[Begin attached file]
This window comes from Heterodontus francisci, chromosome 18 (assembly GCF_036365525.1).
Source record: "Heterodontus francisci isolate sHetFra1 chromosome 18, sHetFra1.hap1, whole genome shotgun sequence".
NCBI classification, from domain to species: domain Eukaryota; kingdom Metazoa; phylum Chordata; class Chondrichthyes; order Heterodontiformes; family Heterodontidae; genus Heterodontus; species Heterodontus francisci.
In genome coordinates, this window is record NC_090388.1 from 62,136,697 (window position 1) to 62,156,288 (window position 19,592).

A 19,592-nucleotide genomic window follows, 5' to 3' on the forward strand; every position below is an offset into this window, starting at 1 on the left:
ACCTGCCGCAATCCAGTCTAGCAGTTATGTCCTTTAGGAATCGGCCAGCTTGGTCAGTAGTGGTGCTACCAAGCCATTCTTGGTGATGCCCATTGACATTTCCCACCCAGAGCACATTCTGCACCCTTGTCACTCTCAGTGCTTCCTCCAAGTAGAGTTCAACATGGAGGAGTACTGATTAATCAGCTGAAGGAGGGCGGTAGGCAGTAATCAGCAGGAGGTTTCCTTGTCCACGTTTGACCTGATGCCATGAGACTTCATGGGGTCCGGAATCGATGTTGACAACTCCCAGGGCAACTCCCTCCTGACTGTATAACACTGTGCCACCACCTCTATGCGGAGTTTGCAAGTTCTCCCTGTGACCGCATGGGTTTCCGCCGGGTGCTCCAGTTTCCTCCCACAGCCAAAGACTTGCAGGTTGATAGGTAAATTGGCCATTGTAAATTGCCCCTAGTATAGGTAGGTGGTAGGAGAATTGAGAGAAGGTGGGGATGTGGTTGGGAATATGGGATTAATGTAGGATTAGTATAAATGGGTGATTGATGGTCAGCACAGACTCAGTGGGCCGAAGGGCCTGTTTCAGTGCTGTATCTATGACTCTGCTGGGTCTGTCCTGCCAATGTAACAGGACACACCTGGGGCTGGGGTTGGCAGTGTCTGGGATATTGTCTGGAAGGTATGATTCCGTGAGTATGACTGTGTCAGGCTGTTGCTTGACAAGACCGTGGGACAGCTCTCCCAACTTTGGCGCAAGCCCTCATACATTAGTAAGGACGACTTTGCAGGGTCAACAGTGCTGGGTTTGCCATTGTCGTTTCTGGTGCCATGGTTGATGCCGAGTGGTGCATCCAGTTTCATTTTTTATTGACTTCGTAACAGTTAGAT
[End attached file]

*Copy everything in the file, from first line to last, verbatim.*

This window comes from Heterodontus francisci, chromosome 18 (assembly GCF_036365525.1).
Source record: "Heterodontus francisci isolate sHetFra1 chromosome 18, sHetFra1.hap1, whole genome shotgun sequence".
NCBI classification, from domain to species: domain Eukaryota; kingdom Metazoa; phylum Chordata; class Chondrichthyes; order Heterodontiformes; family Heterodontidae; genus Heterodontus; species Heterodontus francisci.
In genome coordinates, this window is record NC_090388.1 from 62,136,697 (window position 1) to 62,156,288 (window position 19,592).

A 19,592-nucleotide genomic window follows, 5' to 3' on the forward strand; every position below is an offset into this window, starting at 1 on the left:
ACCTGCCGCAATCCAGTCTAGCAGTTATGTCCTTTAGGAATCGGCCAGCTTGGTCAGTAGTGGTGCTACCAAGCCATTCTTGGTGATGCCCATTGACATTTCCCACCCAGAGCACATTCTGCACCCTTGTCACTCTCAGTGCTTCCTCCAAGTAGAGTTCAACATGGAGGAGTACTGATTAATCAGCTGAAGGAGGGCGGTAGGCAGTAATCAGCAGGAGGTTTCCTTGTCCACGTTTGACCTGATGCCATGAGACTTCATGGGGTCCGGAATCGATGTTGACAACTCCCAGGGCAACTCCCTCCTGACTGTATAACACTGTGCCACCACCTCTATGCGGAGTTTGCAAGTTCTCCCTGTGACCGCATGGGTTTCCGCCGGGTGCTCCAGTTTCCTCCCACAGCCAAAGACTTGCAGGTTGATAGGTAAATTGGCCATTGTAAATTGCCCCTAGTATAGGTAGGTGGTAGGAGAATTGAGAGAAGGTGGGGATGTGGTTGGGAATATGGGATTAATGTAGGATTAGTATAAATGGGTGATTGATGGTCAGCACAGACTCAGTGGGCCGAAGGGCCTGTTTCAGTGCTGTATCTATGACTCTGCTGGGTCTGTCCTGCCAATGTAACAGGACACACCTGGGGCTGGGGTTGGCAGTGTCTGGGATATTGTCTGGAAGGTATGATTCCGTGAGTATGACTGTGTCAGGCTGTTGCTTGACAAGACCGTGGGACAGCTCTCCCAACTTTGGCGCAAGCCCTCATACATTAGTAAGGACGACTTTGCAGGGTCAACAGTGCTGGGTTTGCCATTGTCGTTTCTGGTGCCATGGTTGATGCCGAGTGGTGCATCCAGTTTCATTTTTTATTGACTTCGTAACAGTTAGAT